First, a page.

Editor’s Note: Given the importance of decisions in determining and guiding the trajectory of organizational strategies, tactics, and tasks, the following considerations may be beneficial in helping to clarify elements of decision making to help optimize decision outcomes. These considerations are especially relevant to the discipline of discovery because they can positively or negatively impact investigation and litigation outcomes by their influence on the people involved in discovery positioning, programs, and projects.
“Well, you can knock me down
Step in my face
Slander my name all over the place
Well do anything that you want to do
But uh-uh, honey lay off of them shoes
And don’t you step on my blue suede shoes.”
Elvis Presley. Blue Suede Shoes. Sun Records. 1956
The Importance of Decision Frameworks
Frameworks for decision making can be incredibly helpful in ensuring individuals, teams, and organizations are in a position to make the most beneficial decisions to achieve their objectives.
There are role-based frameworks where organizational role tends to serve as the basis for decision making. There are expertise-based frameworks where domain and task expertise tends to serve as the basis for decision making. There are experience-based frameworks where experience tends to serve as the basis for decision making. Also, there are hybrid decision-making frameworks that blend the areas of role, expertise, and experience to varying degrees to serve as the basis for decision making. All of these approaches are important and may be applied depending on the type, significance, and time available for decisions needed to be made. And it appears that the most intellectually honest and emotionally secure individuals, teams, and organizations are comfortable with each of these approaches.
However, to truly understand and optimize decisions, it is beneficial to look beyond roles, expertise, and experience and look at the underlying elements that influence decisions.
What is a decision?
A decision is to make a final choice or judgment. (1)
What are the elements of a decision?
According to Peter Drucker in his 1967 article The Effective Decision, the elements (2) of a decision generally include:
- Classifying the problem. Is it generic? Is it exceptional and unique? Or is it the first manifestation of a new genus for which a rule has yet to be developed?
- Defining the problem. What are we dealing with?
- Specifying the answer to the problem. What are the “boundary conditions”?
- Deciding what is “right,” rather than what is acceptable, in order to meet the boundary conditions. What will fully satisfy the specifications before attention is given to the compromises, adaptations, and concessions needed to make the decision acceptable?
- Building into the decision the action to carry it out. What does the action commitment have to be? Who has to know about it?
- Testing the validity and effectiveness of the decision against the actual course of events. How is the decision being carried out? Are the assumptions on which it is based appropriate or obsolete?
Of these elements of a decision, deciding what is right is a challenge that many times does not get the attention it deserves because people are inclined to rely on sound-byte rationale without investigating the basis for that rationale.
What is the basis for deciding what is right?
To investigate what is right, it appears reasonable to organize assertions and arguments around four different cornerstones for concluding what is right. Those cornerstones are opinions, preferences, facts, and absolutes. These cornerstones are defined below for thoughtful consideration:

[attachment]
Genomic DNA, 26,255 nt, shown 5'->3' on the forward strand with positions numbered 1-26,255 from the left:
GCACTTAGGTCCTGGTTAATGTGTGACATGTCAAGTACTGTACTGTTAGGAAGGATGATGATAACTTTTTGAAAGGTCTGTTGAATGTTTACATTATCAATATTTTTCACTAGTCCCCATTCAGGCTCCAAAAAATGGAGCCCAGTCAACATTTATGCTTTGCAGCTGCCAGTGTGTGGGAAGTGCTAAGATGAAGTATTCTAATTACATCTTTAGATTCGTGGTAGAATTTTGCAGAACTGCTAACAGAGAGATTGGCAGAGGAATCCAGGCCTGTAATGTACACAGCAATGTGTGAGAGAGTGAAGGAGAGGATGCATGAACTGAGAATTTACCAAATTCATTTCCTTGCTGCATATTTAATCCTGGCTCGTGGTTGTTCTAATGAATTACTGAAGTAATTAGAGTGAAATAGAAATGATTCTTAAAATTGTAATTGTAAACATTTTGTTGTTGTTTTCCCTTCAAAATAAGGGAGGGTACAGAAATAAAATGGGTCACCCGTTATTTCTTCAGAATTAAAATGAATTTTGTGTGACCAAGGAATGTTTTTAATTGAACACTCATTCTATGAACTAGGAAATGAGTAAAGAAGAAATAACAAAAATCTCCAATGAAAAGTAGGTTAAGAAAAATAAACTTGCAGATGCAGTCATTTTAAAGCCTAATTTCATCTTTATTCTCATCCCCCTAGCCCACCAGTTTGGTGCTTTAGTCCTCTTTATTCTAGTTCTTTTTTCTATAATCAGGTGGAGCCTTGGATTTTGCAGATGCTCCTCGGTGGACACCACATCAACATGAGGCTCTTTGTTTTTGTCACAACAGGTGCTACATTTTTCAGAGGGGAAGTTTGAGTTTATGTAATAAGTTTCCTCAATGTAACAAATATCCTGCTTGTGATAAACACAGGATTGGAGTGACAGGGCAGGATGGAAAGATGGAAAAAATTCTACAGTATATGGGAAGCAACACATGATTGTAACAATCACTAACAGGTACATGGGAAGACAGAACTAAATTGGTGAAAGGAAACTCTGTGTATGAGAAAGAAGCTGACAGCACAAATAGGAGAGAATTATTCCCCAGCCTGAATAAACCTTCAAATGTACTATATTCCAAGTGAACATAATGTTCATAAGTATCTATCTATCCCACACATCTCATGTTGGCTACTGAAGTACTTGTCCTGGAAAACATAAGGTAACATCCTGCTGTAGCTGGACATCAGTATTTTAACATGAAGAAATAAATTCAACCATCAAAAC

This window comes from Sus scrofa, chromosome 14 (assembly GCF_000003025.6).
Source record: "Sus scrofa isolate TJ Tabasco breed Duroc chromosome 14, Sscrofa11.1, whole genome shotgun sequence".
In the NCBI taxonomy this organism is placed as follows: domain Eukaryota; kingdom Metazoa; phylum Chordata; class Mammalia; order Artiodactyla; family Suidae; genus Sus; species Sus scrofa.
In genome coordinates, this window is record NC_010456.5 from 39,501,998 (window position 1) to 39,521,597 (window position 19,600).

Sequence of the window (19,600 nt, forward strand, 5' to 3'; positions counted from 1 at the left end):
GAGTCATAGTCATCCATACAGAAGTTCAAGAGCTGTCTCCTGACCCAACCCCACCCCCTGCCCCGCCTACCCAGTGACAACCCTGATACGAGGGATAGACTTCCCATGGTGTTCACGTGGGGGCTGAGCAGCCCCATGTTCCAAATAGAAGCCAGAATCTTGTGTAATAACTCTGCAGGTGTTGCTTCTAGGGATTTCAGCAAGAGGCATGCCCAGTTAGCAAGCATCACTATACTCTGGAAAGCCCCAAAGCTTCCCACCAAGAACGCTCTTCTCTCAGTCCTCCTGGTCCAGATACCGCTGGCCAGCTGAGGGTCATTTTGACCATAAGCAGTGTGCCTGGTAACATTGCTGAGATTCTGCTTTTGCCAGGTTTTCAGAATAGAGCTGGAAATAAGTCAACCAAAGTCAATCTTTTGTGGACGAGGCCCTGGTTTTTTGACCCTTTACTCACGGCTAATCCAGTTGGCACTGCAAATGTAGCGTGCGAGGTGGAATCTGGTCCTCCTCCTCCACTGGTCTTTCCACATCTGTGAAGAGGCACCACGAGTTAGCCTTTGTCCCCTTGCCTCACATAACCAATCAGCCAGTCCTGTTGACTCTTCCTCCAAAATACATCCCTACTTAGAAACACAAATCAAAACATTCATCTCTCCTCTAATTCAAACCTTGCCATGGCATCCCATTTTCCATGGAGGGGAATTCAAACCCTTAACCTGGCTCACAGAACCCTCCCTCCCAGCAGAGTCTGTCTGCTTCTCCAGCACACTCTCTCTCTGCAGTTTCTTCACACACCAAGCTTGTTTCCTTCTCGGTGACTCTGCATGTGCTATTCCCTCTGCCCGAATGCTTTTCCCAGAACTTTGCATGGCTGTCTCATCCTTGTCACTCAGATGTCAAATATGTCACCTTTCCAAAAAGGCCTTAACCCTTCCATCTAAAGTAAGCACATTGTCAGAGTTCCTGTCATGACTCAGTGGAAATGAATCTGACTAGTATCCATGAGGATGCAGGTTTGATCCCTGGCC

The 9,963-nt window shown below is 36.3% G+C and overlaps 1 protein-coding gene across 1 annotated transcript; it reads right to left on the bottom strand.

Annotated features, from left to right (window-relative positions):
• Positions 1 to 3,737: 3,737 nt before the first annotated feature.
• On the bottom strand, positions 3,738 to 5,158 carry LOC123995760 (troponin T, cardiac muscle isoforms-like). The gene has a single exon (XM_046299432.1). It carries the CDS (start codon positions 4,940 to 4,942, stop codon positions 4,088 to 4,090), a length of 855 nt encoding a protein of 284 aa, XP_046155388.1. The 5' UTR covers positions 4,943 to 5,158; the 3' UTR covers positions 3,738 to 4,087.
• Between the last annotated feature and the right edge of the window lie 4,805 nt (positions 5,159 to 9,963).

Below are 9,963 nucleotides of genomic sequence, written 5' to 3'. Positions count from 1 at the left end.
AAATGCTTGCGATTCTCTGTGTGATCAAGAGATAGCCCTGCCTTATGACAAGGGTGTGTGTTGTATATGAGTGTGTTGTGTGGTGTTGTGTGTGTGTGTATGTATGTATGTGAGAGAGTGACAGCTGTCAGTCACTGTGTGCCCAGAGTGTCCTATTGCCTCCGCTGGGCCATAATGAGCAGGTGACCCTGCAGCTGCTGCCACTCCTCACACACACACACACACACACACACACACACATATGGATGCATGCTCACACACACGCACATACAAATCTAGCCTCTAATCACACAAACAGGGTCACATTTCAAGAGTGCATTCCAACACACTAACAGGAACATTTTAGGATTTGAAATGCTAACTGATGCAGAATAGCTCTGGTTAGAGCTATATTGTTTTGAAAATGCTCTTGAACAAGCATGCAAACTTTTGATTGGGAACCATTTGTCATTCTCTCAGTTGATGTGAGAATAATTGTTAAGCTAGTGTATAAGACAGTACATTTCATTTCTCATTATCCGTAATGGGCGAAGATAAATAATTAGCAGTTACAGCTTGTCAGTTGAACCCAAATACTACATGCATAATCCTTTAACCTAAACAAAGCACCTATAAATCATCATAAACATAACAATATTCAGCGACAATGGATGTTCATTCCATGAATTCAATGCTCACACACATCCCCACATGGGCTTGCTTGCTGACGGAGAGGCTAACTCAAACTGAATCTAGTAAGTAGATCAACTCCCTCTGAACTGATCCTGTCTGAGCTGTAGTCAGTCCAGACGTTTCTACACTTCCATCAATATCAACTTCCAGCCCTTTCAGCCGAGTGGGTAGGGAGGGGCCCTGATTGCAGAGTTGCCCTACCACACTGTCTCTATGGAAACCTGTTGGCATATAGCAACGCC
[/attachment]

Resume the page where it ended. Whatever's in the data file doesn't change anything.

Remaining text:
- Opinion: Belief stronger than an impression and less strong than positive knowledge. (3)
- Preference: Something that is liked or wanted more than another thing. (4)
- Fact: Something that has actual existence. (5)
- Absolute: Having no restriction, exception, or qualification. (6)
From these cornerstones driving conclusions, one can further classify decisions into feeling-based subjective decisions or fact-based objective decisions.
- Subjective: Based on feelings or opinions rather than facts. (7)
- Objective: Based on facts rather than feelings or opinions. (8)
These cornerstones and classifications are important because if they are correctly used as part of the decision-making process, they can more than adequately inform decisions and help give decisions more substance by identifying as part of the decision investigation process whether assertions and arguments are grounded on soft impressions or hard facts. Most organizations, teams, and individuals would wholeheartedly agree that they would prefer to make decisions based on facts and absolutes instead of opinions or preferences. But those same organizations, teams, and individuals rarely ask clarifying questions to fully understand the reasoning for recommendations. In fact, they tend to fall back on role, expertise, and experience generalities as the primary factor for their decision. Meaning if the person making the recommendation is in a decision making position and says a particular choice should be made, then that choice is automatically the right choice. It may be the right choice, but without asking the question of what is the basis for the choice (e.g., opinion, preference, fact, or absolute) the investigation process is not truly complete. This is not to say that decision makers should be totally subservient to facts and absolutes, but it is to say that if a choice is to be made, it needs to be fully informed and if made on a preference or opinion, it should be understood as that.
However, as people tend not to like being questioned in detail about their reasons for recommendations, especially those in leadership positions who have earned the right to make decisions and judgments, it does take an intellectual honesty to define the cornerstones as part of the questioning process. And these types of questions must be considered as ‘questioning to understand’ vs. ‘questioning of the person’ or they will most assuredly at some point cause friction in the investigation process.